An Observation On The Nature Of Holdem
There are some things about specific forms of poker that just don’t become obvious until you compare them to other forms, so for my holdem-only readers this statement may come as a surprise. But holdem (both limit and no limit) has the least information contained in the mechanical play of the cards of any form of poker. Simply put, when a new board card is dealt, especially on the turn and river, it often tells you very little that you didn’t already know. An example will make this clear.
Suppose you hold AdKd before the flop, raise to 4BB from early position, and get called by the button. Everyone else folds. The board comes Kh5s4s. You bet 2/3 pot on the flop and are called. What do you know at this point?
- You probably have the best hand, but you’re not 100% sure
- Your opponent might be drawing, or might be on a worse made hand like a KQ
- Your opponent might be floating (ie. calling the flop with nothing but position, planning to bluff the turn)
Now, what are you going to know after the turn card hits? I contend that you will almost always know more or less the same things about the hand that you did before the turn was dealt. In order to demonstrate this, let’s look at all the possible turn cards and what they tell you.
- If the turn is a non-spade ace, very little changes except the 23 draw hits (unlikely) and a KQ would be less eager to put a lot of money in. Otherwise, all three things you knew before are still fundamentally true.
- If the turn is a high to middle spade, you’re not quite as confident you have the best hand any more but the other two statements still hold. Some of the previous draws (especially bad straight draws) will probably give up, but new draws like the naked As or a combo draw with the Ks are created.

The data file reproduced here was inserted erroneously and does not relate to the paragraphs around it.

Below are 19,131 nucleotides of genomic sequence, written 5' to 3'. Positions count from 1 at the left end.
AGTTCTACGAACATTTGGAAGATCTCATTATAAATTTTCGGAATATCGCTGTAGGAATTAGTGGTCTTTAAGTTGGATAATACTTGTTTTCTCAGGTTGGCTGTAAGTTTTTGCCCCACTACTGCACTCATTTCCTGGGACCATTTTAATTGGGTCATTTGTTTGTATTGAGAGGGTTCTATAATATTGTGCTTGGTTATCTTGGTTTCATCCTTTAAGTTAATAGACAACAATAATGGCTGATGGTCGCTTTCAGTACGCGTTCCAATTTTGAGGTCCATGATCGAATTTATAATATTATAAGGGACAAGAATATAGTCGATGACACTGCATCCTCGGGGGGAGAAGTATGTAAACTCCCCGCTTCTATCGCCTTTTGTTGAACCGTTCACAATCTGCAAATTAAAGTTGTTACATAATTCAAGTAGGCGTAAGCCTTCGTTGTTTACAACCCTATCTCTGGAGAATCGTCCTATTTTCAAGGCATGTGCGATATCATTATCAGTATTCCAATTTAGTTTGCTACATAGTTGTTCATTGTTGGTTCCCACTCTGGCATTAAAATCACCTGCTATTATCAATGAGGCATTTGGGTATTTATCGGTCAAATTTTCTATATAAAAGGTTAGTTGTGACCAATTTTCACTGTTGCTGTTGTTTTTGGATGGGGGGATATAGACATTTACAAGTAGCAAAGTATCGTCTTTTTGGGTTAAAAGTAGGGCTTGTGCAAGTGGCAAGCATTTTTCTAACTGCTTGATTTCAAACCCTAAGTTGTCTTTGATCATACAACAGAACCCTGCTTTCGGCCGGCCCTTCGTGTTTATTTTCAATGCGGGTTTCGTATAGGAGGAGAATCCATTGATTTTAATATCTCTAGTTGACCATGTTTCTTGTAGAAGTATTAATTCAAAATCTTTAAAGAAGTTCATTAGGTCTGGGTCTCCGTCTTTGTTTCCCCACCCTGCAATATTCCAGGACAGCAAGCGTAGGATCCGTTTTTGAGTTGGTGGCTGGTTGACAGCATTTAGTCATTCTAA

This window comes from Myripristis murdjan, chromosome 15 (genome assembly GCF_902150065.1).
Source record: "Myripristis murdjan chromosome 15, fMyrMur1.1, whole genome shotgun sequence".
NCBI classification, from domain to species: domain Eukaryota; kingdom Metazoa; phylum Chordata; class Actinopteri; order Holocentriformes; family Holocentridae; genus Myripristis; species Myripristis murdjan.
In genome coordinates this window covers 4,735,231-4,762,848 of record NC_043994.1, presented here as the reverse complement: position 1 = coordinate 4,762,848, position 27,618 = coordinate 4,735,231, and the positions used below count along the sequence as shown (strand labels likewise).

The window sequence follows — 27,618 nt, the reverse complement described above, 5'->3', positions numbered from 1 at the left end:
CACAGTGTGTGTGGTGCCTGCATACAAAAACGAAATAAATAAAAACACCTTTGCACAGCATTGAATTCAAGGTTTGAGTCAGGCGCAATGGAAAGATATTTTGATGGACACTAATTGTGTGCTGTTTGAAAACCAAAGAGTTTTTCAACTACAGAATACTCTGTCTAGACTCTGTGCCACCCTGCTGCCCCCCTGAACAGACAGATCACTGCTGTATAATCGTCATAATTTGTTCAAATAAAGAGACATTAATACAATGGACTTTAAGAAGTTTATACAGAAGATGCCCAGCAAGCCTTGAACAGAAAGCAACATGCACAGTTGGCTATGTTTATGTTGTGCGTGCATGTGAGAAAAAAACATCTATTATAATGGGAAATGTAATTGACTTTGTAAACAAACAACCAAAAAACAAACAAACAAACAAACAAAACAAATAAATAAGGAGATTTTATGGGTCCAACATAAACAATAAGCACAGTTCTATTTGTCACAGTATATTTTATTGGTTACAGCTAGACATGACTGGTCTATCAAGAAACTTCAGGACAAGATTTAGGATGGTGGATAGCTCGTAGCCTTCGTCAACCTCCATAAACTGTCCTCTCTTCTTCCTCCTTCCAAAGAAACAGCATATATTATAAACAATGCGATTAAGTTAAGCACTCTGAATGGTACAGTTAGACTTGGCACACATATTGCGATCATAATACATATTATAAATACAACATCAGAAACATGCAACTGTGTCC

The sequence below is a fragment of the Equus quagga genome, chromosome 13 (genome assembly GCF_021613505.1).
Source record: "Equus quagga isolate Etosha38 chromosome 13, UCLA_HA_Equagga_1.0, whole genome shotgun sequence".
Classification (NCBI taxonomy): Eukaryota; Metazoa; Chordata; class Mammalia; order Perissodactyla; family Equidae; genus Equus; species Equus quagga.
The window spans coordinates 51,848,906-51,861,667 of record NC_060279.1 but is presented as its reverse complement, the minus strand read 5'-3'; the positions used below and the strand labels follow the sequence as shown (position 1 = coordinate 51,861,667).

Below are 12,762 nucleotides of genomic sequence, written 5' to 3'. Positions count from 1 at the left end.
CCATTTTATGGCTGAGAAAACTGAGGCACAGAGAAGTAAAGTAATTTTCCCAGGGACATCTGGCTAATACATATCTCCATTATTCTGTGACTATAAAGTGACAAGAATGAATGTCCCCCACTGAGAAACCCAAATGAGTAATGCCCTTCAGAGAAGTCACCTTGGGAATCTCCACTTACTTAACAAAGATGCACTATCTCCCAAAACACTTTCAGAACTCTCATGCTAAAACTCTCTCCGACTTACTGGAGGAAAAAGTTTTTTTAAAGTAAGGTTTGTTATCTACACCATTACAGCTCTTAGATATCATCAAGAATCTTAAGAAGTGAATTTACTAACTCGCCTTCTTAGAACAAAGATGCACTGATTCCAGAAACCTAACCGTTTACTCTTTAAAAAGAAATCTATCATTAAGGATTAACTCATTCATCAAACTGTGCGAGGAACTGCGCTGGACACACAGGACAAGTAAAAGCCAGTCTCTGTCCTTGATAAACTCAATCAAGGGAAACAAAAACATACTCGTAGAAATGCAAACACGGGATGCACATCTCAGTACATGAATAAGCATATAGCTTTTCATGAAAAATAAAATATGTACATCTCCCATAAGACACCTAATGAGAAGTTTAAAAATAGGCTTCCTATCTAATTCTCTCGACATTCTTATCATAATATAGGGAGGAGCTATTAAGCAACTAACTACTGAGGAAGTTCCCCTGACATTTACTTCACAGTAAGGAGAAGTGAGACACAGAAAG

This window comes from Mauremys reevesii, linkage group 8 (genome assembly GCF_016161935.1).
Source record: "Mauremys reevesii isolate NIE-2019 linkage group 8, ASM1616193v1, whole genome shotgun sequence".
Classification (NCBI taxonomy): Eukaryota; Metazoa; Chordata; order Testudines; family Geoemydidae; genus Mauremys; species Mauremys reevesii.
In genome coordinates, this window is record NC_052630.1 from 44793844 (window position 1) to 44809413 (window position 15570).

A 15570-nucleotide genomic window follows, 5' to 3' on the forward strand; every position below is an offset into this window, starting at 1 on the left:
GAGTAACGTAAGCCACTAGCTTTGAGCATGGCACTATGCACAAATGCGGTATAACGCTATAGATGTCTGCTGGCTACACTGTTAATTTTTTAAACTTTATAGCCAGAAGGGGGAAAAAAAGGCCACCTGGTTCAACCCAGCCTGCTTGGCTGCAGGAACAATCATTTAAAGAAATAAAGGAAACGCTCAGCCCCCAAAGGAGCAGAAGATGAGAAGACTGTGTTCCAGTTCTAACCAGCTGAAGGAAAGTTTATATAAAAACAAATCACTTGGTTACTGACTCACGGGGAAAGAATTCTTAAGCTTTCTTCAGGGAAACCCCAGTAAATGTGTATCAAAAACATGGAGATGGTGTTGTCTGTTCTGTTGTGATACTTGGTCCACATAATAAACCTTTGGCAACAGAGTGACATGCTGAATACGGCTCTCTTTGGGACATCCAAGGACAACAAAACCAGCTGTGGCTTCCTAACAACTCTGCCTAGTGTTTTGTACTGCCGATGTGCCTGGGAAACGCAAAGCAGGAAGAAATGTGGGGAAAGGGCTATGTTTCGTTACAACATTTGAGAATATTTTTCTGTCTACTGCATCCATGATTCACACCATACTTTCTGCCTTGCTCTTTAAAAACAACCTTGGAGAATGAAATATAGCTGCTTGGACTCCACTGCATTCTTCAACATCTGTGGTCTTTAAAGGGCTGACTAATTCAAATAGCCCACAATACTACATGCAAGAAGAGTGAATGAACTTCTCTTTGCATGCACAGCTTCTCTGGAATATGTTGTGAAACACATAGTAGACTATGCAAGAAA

- If the turn is a non-spade K, Q, J, T or 9, all three statements still hold except there’s some chance you are now beat by a worse king. Still, on the whole, little has changed.
- Now for the 8s, 7s, 6s, 3s and 2s. Those are the real game changers since they cause both one of the straight draws and the flush draw to hit. If any of those 5 cards fall, it should really re-shape your view of the hand. Especially the 8s and 3s.
- The rest of the low cards act very similar to a high spade, completing a few draws and creating a few more and not telling you all that much.
Ok, now that was long winded. Sorry. But there’s a point I’m trying to get to here: of the 47 unseen cards in this example that could potentially fall on the turn, 2 of them are very informative about the state of the hand. Three more are fairly informative. The other 42 tell you something, but not as much as you might think. Or to put it another way, about 85% of the time the card that falls on the turn in this example will not fundamentally change any of the things you knew about the hand before that card was dealt. I contend this is not an isolated example. You could take most any holdem hand and do the same analysis and get the same result: the majority of cards that can fall on the turn and river don’t by themselves change the player’s knowledge about the hand all that much.
Back to my original point: the mechanical play of the cards in holdem tells you very little Now, if there’s very little information to be gained from the cards themselves, it’s reasonable to ask where the information needed to
play a hand correctly comes from. The answer is that, as a direct consequence of the uninformative cards, holdem has a large amount of information transferred by the betting. That’s what we’ll talk about in the next article.
This article is part of Project Cash Game No Limit Holdem - You can find more great strategy articles there.
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